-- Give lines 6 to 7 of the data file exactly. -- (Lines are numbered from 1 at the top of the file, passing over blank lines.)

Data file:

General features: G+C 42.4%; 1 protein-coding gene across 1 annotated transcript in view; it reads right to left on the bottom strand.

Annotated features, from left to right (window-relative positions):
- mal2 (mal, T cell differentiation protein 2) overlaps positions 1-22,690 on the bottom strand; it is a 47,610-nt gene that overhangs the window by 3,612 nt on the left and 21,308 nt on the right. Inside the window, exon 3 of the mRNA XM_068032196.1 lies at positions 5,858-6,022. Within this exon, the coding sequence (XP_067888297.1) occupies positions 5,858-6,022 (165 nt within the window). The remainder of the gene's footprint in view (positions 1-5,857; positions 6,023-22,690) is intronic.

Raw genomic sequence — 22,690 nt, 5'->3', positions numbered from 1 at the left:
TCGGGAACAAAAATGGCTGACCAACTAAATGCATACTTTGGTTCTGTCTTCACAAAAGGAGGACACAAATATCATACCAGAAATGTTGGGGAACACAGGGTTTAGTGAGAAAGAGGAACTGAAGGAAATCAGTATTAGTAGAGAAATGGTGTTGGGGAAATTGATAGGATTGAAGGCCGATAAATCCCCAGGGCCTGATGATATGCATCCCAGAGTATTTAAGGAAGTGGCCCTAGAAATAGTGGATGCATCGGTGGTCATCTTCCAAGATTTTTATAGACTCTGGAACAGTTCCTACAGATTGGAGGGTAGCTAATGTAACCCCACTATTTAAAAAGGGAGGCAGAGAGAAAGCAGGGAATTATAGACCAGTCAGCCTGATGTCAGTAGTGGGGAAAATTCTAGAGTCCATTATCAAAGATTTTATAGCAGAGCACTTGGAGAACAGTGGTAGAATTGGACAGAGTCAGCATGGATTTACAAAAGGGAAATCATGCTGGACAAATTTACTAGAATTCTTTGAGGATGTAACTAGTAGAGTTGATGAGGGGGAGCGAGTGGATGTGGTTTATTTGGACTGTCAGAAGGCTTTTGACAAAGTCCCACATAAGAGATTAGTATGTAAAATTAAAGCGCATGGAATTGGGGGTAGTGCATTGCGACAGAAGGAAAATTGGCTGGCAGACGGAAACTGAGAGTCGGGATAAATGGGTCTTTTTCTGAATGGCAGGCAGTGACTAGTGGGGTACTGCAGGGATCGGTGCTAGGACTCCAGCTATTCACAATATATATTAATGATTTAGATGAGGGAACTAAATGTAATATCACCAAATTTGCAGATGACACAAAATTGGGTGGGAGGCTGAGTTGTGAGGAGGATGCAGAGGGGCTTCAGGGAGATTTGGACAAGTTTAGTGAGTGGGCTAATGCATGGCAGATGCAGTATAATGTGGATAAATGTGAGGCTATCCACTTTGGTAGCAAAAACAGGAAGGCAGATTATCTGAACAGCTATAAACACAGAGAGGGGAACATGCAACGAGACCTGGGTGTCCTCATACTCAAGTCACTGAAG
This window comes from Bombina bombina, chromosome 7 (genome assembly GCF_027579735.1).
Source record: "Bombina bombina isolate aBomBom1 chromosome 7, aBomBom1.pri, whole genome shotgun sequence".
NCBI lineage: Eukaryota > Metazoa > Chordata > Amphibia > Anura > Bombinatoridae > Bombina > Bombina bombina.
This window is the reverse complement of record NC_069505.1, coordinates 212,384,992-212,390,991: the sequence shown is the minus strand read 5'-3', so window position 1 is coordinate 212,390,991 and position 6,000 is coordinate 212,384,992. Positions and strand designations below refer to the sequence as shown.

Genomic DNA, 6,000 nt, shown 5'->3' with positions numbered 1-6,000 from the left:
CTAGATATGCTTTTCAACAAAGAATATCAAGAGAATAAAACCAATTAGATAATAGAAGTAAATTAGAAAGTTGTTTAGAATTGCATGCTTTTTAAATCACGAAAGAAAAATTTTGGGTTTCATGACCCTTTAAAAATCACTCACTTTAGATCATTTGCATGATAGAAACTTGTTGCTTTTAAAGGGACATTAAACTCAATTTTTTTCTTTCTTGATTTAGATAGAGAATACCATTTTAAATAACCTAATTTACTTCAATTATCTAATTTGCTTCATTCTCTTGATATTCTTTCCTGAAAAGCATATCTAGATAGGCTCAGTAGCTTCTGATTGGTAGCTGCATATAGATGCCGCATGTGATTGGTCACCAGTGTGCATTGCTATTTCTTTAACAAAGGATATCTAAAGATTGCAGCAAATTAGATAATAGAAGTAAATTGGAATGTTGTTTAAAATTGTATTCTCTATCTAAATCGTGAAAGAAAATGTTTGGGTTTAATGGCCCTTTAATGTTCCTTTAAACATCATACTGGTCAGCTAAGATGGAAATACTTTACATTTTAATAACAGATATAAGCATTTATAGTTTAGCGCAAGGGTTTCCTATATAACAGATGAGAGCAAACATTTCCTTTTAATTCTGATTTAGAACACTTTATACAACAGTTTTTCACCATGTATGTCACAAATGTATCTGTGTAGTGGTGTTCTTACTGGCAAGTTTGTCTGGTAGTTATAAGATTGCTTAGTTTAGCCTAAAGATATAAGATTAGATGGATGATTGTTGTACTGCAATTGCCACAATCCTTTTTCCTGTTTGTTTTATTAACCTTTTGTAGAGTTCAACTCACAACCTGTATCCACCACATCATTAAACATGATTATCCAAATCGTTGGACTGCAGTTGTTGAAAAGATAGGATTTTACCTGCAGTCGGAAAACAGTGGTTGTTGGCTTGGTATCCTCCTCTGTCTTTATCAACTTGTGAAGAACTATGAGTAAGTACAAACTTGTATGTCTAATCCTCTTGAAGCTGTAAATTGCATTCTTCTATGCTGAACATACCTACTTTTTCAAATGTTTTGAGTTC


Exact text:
This window comes from Bombina bombina, chromosome 7 (genome assembly GCF_027579735.1).
Source record: "Bombina bombina isolate aBomBom1 chromosome 7, aBomBom1.pri, whole genome shotgun sequence".